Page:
“We were getting some notice from OPM in the spring that the Part D reforms were something that were really big,” Moss said. “They wanted retirees to benefit from this. And really what it’s also doing is pushing more of the FEHB costs onto the Medicare program.”
A total of 39 plans will offer Medicare Advantage or Medicare Part D plans that automatically coordinate with FEHB coverage.
Most prescription drug plans will also auto-enroll you if you have Medicare Parts A and B or just Part A, Moss said. However, you can choose to opt-out.
Medicare information is found in Section 9 of each FEHB plan brochure.
A priority that was rolled over from last year, gender-affirming care, was updated to include a reduction in the number of required evaluation letters for initiation of treatment, medical necessity of facial gender-affirming surgery and hormone therapy.
Specific coverage can be found in Sections 5(b) and 5(f) of plan brochures.
Just this month, the Food and Drug Administration approved another weight-loss drug option alongside existing medications like Ozempic, Wegovy and Mounjaro.
As the landscape for treatments broadens, OPM said it expects carriers to regularly update their coverage of obesity drugs as they become approved.
In its letter to carriers in January, OPM directed carriers to “have adequate coverage of FDA approved anti-obesity medications on the formulary.”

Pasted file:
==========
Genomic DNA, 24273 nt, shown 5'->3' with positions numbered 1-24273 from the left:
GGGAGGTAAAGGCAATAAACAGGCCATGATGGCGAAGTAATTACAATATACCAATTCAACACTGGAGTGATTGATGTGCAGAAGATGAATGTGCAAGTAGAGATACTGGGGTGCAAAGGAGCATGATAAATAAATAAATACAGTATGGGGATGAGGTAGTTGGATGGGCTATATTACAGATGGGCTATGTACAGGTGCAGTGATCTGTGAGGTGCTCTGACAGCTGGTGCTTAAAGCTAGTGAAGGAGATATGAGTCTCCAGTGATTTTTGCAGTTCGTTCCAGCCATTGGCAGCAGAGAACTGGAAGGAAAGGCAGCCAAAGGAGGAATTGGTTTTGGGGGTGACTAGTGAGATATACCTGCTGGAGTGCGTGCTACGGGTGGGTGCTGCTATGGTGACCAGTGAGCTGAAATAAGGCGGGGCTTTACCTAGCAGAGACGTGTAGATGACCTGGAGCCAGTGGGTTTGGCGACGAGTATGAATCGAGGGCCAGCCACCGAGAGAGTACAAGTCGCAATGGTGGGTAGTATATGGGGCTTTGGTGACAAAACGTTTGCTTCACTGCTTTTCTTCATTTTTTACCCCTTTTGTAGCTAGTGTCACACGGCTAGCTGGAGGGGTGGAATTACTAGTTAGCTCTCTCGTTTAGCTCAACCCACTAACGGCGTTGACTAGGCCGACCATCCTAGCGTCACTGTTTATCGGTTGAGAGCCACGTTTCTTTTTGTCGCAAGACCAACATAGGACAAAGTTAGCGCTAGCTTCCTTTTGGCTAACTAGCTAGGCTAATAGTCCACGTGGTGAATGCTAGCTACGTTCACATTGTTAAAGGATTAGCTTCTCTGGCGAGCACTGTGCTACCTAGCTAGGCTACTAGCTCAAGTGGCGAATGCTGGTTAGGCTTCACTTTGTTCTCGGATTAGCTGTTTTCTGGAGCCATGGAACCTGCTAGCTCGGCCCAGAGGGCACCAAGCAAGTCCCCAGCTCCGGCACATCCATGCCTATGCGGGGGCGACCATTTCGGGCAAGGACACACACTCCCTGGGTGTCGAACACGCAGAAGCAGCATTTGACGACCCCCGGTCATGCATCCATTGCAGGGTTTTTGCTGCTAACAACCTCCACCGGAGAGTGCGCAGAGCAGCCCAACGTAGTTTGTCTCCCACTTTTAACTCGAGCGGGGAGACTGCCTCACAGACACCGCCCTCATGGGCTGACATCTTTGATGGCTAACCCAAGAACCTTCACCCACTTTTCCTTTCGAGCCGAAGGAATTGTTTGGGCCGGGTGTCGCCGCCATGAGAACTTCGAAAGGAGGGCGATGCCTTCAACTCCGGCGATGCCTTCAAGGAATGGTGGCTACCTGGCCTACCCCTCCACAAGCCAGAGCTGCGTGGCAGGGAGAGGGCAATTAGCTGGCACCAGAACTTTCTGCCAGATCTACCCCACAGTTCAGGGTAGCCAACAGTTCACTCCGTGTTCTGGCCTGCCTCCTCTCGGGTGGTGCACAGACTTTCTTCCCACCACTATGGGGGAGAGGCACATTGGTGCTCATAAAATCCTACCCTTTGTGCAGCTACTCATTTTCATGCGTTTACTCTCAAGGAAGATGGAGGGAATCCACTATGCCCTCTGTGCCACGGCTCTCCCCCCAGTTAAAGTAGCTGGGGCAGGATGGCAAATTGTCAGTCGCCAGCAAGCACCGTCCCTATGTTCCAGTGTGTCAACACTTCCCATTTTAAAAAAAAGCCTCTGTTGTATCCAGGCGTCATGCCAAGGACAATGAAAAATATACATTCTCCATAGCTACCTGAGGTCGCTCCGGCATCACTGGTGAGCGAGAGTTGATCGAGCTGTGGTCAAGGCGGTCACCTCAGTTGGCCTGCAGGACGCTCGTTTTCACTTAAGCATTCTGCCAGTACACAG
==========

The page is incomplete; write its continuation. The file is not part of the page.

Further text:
This year, carriers have new coverage requirements for these drugs and for screening and prevention efforts.
Another continued effort this year, mental health coverage by FEHB plans must adhere to clinical recommendations to screen youth and teens for major depressive disorder and anxiety.
OPM also encouraged carriers to support the use of telehealth in improving provider networks.
I’m ready to enroll. What’s next?
OPM has instructions for how to choose your benefits at this link.
Plus, check out these tips from experts on how to streamline your decision-making.
Military personnel, Tricare open enrollment
Molly Weisner is a staff reporter for Federal Times where she covers labor, policy and contracting pertaining to the government workforce. She made previous stops at USA Today and McClatchy as a digital producer, and worked at The New York Times as a copy editor. Molly majored in journalism at the University of North Carolina at Chapel Hill.